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how to compare wood pellets to firewood

Post in 'The Pellet Mill - Pellet and Multifuel Stoves' started by ugenetoo, Jun 27, 2008.

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  1. ugenetoo

    ugenetoo New Member

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    how many ton of premium wood pellets would equal a cord of seasoned wood?
    i would like to see the math, not a calculator.

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  2. AndrewChurchill

    AndrewChurchill Minister of Fire

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    General concensus is that 1 ton of pellets equals 1 and 1/2 cord of wood...... of course that figure depends on the species of wood.
  3. jimcooncat

    jimcooncat New Member

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    That's what I've been told as well. I just find it hard to believe that the same BTU's would take up a third of the space -- if my own math is correct.
  4. sinnian

    sinnian Minister of Fire

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    Pellets are 'compressed' and a lot lower in moisture then cord wood, thus the difference. Also, bags or bulk (bins) stack the pellets a lot closer then one can with cord wood. As to an actual mathematical figure in comparing the two, I have no idea.
  5. SteveT

    SteveT Feeling the Heat

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    In my opinion you can't compare pellets to cordwood with specifying the type of wood. Consider:

    Premium pellets are around 17 million BTU's per ton.

    A cord of pine is around 12 million BTU's.

    A cord of hardwood is generally between 19 million BTU's (ash) and 24 million BTU's (oak); maybe a bit more for other species.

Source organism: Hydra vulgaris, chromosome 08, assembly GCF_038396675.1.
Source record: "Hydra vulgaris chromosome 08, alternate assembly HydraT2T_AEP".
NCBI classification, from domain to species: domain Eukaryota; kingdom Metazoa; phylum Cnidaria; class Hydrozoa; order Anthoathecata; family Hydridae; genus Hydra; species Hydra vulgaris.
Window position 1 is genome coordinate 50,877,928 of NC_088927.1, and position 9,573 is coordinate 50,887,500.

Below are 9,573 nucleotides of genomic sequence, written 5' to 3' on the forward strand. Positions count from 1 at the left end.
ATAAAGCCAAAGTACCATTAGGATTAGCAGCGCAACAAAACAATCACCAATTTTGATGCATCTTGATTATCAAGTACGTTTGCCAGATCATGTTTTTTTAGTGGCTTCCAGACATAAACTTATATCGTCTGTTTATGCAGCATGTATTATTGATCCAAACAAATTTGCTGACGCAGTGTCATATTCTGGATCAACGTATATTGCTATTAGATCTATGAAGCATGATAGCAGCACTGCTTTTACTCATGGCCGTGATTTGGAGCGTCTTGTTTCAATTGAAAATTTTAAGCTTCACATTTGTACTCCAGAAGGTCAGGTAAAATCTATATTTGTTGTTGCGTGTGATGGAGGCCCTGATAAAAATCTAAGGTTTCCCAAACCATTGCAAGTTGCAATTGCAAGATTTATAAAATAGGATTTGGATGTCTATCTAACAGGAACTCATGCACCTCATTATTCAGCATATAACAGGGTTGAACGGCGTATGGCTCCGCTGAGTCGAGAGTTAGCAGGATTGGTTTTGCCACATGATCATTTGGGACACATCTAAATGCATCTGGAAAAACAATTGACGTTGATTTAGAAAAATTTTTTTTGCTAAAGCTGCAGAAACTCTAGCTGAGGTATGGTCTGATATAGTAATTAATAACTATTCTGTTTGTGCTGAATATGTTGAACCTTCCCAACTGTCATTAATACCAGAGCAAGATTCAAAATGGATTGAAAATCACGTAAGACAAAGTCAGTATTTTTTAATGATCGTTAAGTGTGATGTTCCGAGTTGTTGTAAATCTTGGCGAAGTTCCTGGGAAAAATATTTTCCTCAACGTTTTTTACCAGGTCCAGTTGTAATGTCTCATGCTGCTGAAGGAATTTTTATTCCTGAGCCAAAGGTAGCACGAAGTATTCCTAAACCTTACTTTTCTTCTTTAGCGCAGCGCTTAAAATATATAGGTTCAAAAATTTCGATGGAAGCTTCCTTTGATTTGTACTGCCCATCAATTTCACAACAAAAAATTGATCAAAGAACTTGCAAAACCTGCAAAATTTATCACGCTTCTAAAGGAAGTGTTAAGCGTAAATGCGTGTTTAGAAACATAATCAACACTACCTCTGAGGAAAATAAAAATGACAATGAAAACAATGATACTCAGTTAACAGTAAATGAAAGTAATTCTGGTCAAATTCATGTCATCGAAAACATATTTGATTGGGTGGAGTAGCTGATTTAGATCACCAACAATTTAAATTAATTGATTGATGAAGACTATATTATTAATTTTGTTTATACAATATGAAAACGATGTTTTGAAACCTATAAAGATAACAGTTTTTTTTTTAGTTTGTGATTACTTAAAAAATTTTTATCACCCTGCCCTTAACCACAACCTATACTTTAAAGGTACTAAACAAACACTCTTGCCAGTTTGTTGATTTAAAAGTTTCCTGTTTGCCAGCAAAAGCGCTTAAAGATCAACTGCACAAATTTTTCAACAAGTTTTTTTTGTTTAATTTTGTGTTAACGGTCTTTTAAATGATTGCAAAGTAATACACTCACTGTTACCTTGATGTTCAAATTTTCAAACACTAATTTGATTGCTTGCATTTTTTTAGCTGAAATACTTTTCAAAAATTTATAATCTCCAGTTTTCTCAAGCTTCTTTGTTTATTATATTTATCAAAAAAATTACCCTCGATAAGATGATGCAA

Sure, pellets generally have a better (more efficient) burn since they are low moisture (less heated water vapor up the flue). So you might adjust these "raw" numbers by a bit.

    But as a rule of thumb I'd say a ton of pellets is about .7 or .8 cords of hardwood and 1.5 cords of softwood.
  6. AndrewChurchill

    AndrewChurchill Minister of Fire

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    Don't forget they make both hardwood and softwood pellets so I'd say a ton of hardwood pellets should be equal to a cord and a half of hardwood. But some people claim that softwood pellets burn hotter than hardwood pellets.

    As a general rule one ton of pellets equals a cord and a half of wood.
  7. ugenetoo

    ugenetoo New Member

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    shouldnt be much difference between hw and sw pellets. after processing, the density is nearly the same. the only variable would be the amount of btus released by the pitches in softwood,which should be miniscule.
    ill try this myself. im sure someone will help me if im wrong.
    green hardwood pulp is being measured at 5000#/cord. usually runs about 45% moisture off the stump.so....5000x.55(%dry material) = 2750 dry material per cord. add back 6% for the m/c usually found in wood pellets...2750x1.06= 2915#.
    looks like 1 cord wood equals 1.46 ton wood pellets not taking into account the btu loss from the higher moisture of firewood.
  8. SteveT

    SteveT Feeling the Heat

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    I'd like to see the origin of this rule. Go to: http://www.consumerreports.org/cro/...ng-stoves-1-07/overview/0701_pellet-stove.htm. Part of this states that: